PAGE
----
Buy-in not buying. Never turn sustainability into a product feature

So here's the problem. How to market these products so that people buy into them for the good that they do? (Rather than just buy them).

We find that at both ends of the chain - the communities who live in each place, and the "consumers" who buy stuff - the incentives are all a little screwed up and transactional.

A depressingly large number of herding co-operatives exist not because there is some kind of widespread common interest in looking after a shared space, but because a co-operative is a pre-requisite for accessing various subsidies. And beyond the subsidy there's really very little enthusiasm from herders to do more in and with the co-operative.

Two takes from this - firstly (and it's kind of obvious) a co-op is not the same as a community so, secondly, we should take care not to use co-ops as the base building block for each place brand. What we *actually* need are people who really do share a common interest in the health of the place.

There's a similar kind of transactional trap at the 'market' end of the chain. So many brands seem to treat "sustainability" as merely a product feature. I hear big brands like Ikea and Unilever talk about their sustainable product ranges (and how fast they grow) - as if "sustainable" was merely an exciting market segment.

But I don't think we should go down this product marketing route. Turning sustainability into a "reason to buy" just doesn't feel right. 'Natural dyes are better than colours that use napalm'. 'Seaweed's better than soya because it is wholly renewable and doesn't screw up land'. 'Yak's better than cashmere because goats eat everything and turn the place into a desert'.

It's a cul-de-sac and it misses the bigger point - which is how to reconnect humans to nature. Maybe part of the problem is how we think about consumers and brands.

Do consumers know what 'good' is? We met a big advisory business which was wrestling with what "good" actually means, and how their (mostly old school) clients should square new fangled ideas such as ESG with good old fashioned ideas such as making a profit.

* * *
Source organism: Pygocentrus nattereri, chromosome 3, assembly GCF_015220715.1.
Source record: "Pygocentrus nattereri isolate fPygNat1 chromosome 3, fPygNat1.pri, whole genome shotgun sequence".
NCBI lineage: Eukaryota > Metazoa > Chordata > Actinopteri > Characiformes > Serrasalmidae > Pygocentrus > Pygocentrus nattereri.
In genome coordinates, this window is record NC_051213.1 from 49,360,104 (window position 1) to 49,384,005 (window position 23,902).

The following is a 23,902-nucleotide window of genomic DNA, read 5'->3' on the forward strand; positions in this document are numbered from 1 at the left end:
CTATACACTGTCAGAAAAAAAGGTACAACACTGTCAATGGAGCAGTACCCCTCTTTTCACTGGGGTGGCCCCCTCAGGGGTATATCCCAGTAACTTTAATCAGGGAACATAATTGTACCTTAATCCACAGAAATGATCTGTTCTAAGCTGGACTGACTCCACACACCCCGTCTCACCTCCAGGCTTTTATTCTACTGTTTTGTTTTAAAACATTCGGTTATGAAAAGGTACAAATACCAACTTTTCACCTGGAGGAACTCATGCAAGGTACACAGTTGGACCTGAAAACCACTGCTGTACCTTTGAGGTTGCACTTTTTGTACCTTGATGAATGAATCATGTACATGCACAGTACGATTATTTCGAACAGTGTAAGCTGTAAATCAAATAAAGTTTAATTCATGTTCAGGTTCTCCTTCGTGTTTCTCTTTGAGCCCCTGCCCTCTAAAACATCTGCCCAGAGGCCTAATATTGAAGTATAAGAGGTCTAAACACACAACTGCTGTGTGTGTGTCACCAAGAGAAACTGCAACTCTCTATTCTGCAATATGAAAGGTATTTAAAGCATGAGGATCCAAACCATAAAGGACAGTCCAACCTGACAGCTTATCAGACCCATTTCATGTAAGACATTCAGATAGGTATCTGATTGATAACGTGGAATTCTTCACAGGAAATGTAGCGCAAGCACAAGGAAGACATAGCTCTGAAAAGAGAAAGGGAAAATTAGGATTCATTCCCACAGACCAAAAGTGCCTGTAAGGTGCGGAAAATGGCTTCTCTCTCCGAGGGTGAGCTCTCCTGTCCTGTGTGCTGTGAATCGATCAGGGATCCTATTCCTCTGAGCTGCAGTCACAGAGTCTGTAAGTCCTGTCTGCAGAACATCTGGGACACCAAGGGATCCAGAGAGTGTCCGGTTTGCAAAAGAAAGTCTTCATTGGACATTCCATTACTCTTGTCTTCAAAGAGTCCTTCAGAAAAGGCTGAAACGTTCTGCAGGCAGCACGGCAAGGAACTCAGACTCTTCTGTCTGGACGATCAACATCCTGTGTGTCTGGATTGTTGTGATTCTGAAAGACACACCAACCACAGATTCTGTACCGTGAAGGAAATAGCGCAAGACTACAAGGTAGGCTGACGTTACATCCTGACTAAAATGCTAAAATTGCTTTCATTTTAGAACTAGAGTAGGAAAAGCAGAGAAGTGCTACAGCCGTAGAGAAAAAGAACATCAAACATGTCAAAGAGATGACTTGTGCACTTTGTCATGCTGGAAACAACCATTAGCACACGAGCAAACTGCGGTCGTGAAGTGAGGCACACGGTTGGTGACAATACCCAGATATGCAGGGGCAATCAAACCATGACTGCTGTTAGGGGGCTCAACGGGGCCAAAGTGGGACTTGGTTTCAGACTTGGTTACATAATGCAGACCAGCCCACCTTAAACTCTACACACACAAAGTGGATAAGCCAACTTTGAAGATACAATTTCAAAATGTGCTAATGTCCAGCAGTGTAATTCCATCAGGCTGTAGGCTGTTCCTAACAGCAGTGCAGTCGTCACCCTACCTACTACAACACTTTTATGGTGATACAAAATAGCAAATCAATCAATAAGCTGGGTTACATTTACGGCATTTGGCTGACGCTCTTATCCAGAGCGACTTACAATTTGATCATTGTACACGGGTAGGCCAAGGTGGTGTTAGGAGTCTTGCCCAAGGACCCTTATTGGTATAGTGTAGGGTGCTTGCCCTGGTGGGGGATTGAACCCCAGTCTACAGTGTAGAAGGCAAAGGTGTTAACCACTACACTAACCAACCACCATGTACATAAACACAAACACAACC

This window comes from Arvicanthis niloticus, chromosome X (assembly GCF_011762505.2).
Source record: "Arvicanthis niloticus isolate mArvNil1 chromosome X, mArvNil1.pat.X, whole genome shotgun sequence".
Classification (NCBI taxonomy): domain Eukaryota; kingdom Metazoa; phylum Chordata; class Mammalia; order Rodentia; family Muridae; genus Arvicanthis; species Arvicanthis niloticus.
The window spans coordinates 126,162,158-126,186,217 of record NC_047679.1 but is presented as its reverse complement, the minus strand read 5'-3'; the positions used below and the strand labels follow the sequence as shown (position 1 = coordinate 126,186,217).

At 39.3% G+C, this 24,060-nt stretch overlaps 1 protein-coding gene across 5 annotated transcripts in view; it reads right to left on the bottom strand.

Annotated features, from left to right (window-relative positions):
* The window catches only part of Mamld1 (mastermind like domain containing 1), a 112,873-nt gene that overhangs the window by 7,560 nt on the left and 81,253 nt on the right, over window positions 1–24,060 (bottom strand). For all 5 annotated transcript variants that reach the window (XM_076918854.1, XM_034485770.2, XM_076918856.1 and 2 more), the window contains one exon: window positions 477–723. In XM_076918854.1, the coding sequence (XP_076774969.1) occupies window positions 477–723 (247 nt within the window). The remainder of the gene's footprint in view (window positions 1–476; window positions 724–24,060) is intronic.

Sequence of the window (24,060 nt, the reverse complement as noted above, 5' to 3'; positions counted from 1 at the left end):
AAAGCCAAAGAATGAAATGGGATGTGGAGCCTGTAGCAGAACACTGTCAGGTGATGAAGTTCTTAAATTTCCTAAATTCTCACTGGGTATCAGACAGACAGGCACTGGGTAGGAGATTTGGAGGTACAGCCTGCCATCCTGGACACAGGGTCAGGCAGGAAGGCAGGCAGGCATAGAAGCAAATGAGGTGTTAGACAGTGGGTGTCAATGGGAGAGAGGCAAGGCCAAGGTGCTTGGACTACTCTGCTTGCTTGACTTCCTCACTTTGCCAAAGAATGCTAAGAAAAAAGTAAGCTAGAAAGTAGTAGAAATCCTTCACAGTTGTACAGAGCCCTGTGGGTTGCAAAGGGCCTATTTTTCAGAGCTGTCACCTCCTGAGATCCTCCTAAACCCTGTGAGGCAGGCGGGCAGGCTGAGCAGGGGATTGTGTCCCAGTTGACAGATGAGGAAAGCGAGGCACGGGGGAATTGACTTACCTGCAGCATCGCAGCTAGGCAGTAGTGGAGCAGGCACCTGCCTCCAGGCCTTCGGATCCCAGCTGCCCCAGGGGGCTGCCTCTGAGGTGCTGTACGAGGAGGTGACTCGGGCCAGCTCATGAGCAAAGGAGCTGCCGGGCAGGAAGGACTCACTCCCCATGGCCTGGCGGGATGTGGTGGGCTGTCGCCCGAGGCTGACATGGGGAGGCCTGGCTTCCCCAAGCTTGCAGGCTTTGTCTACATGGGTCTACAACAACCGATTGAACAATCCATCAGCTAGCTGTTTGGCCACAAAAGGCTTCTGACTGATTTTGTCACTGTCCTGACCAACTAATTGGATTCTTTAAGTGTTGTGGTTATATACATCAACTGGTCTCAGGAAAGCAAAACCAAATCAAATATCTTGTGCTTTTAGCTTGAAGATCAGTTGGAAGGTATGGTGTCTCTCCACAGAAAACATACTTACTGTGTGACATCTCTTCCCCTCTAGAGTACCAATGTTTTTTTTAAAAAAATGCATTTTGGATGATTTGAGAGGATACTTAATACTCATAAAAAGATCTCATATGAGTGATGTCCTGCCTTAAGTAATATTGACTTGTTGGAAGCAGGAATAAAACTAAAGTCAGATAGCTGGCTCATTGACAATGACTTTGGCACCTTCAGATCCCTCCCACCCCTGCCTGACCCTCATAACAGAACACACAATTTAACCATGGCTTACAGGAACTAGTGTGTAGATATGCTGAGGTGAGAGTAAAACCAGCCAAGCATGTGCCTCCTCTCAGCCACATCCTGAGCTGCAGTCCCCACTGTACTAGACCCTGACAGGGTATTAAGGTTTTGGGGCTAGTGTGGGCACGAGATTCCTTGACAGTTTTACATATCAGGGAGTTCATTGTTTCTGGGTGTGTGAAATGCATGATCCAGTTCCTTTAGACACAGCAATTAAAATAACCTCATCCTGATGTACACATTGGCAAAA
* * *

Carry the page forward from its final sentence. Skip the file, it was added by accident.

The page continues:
They have an idea which crystallises my discomfort. They want to get their clients to focus more on the realities of ESG by articulating what 'consumers really want from sustainability'.

This idea - that there is somehow a consumer driven market for sustainable stuff - is superficially quite attractive. But it relies on three very dodgy assumptions

  1. brands somehow are just responsive to consumer demands

  2. consumers actually *know* a priori what they need and want

  3. somehow "consumers" have managed to navigate all the nuances and complexities and trade offs inherent to the whole "what is sustainable" question. I.e that they know what 'good' looks like and that they want it.

None of this is true.

Just look at the evolution of food retailing since the end of WW2 - we went from rationing and scarcity to superabundance and 3-for-2's in a couple of decades. All driven from the supply side. Check out Rustlers (impossibly cheap pre-packaged burgers and hotdogs). Did anyone, ever ask for them? Nope - it's a supply side innovation and the world and the human race are both poorer for it.